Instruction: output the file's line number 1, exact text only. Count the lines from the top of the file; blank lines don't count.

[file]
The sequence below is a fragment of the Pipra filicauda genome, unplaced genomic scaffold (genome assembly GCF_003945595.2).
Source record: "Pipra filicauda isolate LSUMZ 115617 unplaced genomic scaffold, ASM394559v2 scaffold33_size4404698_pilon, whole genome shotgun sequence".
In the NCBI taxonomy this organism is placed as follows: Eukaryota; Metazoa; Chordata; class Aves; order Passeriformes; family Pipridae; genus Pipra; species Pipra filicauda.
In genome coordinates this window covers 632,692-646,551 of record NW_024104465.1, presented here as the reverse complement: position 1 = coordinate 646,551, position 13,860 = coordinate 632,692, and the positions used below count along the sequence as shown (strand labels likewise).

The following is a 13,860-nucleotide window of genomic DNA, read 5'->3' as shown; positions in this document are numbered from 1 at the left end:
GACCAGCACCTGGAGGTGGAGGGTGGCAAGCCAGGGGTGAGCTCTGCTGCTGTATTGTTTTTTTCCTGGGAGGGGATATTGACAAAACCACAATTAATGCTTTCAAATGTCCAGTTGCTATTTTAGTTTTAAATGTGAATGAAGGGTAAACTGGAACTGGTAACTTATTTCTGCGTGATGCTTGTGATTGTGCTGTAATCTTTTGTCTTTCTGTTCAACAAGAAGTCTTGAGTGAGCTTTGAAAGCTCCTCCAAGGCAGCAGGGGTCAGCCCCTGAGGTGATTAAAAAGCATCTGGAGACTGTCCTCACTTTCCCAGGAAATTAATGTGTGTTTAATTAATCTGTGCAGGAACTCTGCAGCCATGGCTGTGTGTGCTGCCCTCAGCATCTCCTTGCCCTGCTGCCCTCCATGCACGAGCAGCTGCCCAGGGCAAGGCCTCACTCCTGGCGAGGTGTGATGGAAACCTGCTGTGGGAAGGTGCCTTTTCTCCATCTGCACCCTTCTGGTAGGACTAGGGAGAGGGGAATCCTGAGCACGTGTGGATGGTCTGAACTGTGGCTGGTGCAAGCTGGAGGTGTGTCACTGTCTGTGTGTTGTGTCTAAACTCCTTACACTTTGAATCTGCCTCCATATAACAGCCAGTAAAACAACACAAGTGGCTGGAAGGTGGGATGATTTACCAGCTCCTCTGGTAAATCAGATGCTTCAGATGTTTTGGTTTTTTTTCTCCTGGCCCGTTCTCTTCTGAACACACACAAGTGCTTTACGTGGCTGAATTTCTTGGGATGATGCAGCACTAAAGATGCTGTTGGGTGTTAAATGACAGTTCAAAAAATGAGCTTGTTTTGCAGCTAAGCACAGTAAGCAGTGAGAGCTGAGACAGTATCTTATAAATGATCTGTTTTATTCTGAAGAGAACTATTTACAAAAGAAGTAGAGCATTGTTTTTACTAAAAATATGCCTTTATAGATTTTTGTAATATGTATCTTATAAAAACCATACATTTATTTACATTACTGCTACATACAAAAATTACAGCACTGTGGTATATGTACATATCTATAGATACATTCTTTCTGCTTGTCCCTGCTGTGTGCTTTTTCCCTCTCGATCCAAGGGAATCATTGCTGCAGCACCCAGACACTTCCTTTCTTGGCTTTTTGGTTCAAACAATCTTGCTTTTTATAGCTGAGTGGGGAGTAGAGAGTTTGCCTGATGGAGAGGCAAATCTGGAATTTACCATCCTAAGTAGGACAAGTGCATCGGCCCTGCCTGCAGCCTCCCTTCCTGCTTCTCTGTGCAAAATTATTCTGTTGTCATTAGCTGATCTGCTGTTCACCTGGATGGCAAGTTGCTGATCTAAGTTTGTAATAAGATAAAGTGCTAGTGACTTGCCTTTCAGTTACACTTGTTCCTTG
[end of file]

The sequence below is a fragment of the Pipra filicauda genome, unplaced genomic scaffold (genome assembly GCF_003945595.2).